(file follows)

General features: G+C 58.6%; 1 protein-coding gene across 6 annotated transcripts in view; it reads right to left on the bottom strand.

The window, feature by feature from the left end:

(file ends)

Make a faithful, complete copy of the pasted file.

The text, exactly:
General features: G+C 58.6%; 1 protein-coding gene across 6 annotated transcripts in view; it reads right to left on the bottom strand.

The window, feature by feature from the left end: